Five years after the attacks of 9/11, a gaping hole remains in the guts of Manhattan. Sept. 11 falls in the middle of the Toronto International Film Festival, and over the years, that hole has made its way, both literally and metaphorically, into many of its selections: the collection of nine-minute shorts from 11 international directors that made up 11'09"01, for example; or the psychological drama Sorry, Haters, in which the attacks became the emotional epicentre of a New York woman's (Robin Wright Penn) life.
As the fifth anniversary of 9/11 approaches, not only have the wounds not healed, the ripples around that hole have intensified as they've spread around the world, generating uncertainty, unease, malaise and despair in the work of serious filmmakers from all countries in a way that feels unprecedented to me. I suppose there will be comedies at this year's TIFF, but the majority of films that I've seen are infected by sadness. Whether or not they depict the hole physically, they depict a sensibility that seems distinctively post-9/11.
Take Babel, for example. It was the film to see in Cannes, and its star, Brad Pitt, will be the get of TIFF. But sitting through it was one of the more gut-wrenching experiences of my movie-going life. It weaves together the stories of a Moroccan goat herd, a deaf Japanese schoolgirl, a Mexican domestic living illegally in California and a travelling American couple (Pitt and Cate Blanchett) who suffer an accident that affects the others. It's impressively well imagined and acted.
I, however, writhed in agony the entire time, because from frame one it's clear that almost nothing good is going to happen to these people, that miscommunication, willful disregard and just plain bad luck will march everyone inexorably toward doom. There are about three tender scenes in its 120 minutes, but even they are only tender in that they show people behaving kindly in hideous circumstances.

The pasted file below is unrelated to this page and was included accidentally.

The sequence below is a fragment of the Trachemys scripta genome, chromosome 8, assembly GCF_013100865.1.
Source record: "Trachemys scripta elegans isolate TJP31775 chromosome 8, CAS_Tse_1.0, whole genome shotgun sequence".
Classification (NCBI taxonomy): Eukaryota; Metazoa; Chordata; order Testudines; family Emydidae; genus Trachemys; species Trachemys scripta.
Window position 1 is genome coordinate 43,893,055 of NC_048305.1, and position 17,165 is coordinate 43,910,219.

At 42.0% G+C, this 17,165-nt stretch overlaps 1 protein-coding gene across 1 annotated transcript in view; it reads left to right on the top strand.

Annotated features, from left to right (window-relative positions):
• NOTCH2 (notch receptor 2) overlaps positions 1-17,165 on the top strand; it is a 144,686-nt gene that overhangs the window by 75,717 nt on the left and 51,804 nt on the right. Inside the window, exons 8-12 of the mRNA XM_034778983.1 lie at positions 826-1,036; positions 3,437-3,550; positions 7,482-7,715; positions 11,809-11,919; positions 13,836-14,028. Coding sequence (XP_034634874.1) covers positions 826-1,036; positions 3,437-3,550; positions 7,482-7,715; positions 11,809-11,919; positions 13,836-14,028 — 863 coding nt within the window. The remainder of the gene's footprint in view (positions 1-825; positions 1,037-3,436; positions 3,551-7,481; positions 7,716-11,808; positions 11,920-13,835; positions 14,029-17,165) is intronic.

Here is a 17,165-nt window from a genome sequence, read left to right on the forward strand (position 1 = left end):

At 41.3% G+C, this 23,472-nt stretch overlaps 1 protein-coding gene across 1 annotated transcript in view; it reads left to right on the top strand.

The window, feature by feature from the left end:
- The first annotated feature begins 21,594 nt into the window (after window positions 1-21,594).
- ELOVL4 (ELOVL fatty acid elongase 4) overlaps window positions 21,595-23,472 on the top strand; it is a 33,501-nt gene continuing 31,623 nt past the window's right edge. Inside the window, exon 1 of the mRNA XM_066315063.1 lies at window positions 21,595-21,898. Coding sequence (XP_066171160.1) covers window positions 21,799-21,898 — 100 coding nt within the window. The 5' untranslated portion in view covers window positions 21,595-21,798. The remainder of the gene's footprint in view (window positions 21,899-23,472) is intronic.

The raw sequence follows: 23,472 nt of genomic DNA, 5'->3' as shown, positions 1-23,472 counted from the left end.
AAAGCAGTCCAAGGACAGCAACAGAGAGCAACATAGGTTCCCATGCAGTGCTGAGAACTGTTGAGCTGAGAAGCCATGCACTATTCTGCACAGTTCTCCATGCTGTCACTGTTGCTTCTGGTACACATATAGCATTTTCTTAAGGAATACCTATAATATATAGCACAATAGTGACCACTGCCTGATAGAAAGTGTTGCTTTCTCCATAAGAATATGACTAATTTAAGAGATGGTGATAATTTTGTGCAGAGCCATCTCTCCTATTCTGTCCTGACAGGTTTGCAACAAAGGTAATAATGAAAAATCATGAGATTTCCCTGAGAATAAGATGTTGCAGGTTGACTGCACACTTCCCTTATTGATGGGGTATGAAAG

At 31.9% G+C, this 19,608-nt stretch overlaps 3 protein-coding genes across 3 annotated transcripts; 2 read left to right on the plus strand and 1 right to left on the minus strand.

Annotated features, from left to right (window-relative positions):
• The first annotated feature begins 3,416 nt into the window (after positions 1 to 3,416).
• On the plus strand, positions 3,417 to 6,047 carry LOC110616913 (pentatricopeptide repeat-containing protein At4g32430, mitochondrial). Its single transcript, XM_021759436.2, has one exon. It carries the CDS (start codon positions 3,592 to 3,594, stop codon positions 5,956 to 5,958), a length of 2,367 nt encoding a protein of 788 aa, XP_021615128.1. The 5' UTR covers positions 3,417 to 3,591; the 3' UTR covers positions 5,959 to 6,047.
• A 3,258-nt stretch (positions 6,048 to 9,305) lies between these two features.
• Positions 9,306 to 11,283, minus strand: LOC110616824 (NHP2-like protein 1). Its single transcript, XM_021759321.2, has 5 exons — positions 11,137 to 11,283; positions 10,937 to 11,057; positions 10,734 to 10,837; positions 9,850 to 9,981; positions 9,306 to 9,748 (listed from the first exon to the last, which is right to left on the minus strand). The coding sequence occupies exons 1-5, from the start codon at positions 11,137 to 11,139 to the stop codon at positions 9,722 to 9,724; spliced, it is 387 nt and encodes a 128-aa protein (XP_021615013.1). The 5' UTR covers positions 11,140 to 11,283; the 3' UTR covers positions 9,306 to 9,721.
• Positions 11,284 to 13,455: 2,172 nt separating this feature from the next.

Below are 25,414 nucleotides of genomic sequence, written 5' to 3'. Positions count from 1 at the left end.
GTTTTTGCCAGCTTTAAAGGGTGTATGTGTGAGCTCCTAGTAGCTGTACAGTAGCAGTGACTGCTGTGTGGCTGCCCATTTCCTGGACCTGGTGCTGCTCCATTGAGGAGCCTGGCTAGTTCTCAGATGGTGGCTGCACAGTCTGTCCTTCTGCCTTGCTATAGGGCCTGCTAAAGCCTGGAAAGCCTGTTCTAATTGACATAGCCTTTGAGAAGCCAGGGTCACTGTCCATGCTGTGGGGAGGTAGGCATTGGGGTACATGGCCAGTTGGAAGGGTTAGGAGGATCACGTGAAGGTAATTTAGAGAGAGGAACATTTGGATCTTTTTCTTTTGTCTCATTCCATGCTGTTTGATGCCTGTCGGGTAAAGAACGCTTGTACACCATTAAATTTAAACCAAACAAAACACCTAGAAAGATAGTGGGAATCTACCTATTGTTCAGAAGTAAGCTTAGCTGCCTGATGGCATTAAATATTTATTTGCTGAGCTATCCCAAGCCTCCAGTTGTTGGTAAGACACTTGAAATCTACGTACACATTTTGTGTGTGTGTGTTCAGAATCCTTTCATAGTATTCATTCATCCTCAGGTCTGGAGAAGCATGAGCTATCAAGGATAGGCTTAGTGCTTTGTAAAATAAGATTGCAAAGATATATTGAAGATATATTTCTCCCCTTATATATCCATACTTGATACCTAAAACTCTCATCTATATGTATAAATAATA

The most hopeful scene -- the one everyone will be talking about, I guarantee -- centres around Pitt getting Blanchett a pan to urinate in. That's the kind of film it is: The sweetest scene is about pee.
That's the kind of film I've been seeing. Even in movies that have nothing specific to do with terrorism or world events, the mood, and the blood, are black-red. Native Canadian alcoholic women are murdered, one after the other, in real-time close-ups, in the Vancouver-set feature Unnatural and Accidental. A high-school student commits suicide in the Australian drama 2:37, but for the length of the film you don't know which teen it is, since every kid in the school is so abused, lonely and self-loathing it could be any of them. When the suicide is eventually revealed, it is unbearably protracted, with many close-ups of the pulsing wound, and long shots of the student coughing in a lake of sticky blood.